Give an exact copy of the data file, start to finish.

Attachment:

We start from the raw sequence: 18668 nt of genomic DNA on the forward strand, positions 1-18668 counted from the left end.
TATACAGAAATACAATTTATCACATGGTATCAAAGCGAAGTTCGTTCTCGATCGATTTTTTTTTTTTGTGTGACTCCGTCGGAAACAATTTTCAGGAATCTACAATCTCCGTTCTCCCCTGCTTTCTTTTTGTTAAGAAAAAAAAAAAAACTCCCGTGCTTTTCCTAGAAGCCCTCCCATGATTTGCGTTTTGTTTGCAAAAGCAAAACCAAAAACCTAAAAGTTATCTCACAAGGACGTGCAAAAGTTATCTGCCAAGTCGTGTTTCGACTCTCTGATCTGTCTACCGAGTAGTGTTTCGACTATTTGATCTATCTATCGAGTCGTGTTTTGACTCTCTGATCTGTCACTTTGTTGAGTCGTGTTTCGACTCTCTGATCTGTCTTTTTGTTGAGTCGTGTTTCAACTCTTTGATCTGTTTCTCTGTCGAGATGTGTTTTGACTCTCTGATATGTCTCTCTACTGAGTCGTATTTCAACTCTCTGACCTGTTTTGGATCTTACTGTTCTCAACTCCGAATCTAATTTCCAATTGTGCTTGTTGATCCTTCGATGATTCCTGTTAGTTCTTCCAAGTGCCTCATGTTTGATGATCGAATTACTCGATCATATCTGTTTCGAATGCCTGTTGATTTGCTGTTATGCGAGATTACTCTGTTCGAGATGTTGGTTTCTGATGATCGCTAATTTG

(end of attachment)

We start from the raw sequence: 18668 nt of genomic DNA on the forward strand, positions 1-18668 counted from the left end.
TATACAGAAATACAATTTATCACATGGTATCAAAGCGAAGTTCGTTCTCGATCGATTTTTTTTTTTTGTGTGACTCCGTCGGAAACAATTTTCAGGAATCTACAATCTCCGTTCTCCCCTGCTTTCTTTTTGTTAAGAAAAAAAAAAAAACTCCCGTGCTTTTCCTAGAAGCCCTCCCATGATTTGCGTTTTGTTTGCAAAAGCAAAACCAAAAACCTAAAAGTTATCTCACAAGGACGTGCAAAAGTTATCTGCCAAGTCGTGTTTCGACTCTCTGATCTGTCTACCGAGTAGTGTTTCGACTATTTGATCTATCTATCGAGTCGTGTTTTGACTCTCTGATCTGTCACTTTGTTGAGTCGTGTTTCGACTCTCTGATCTGTCTTTTTGTTGAGTCGTGTTTCAACTCTTTGATCTGTTTCTCTGTCGAGATGTGTTTTGACTCTCTGATATGTCTCTCTACTGAGTCGTATTTCAACTCTCTGACCTGTTTTGGATCTTACTGTTCTCAACTCCGAATCTAATTTCCAATTGTGCTTGTTGATCCTTCGATGATTCCTGTTAGTTCTTCCAAGTGCCTCATGTTTGATGATCGAATTACTCGATCATATCTGTTTCGAATGCCTGTTGATTTGCTGTTATGCGAGATTACTCTGTTCGAGATGTTGGTTTCTGATGATCGCTAATTTG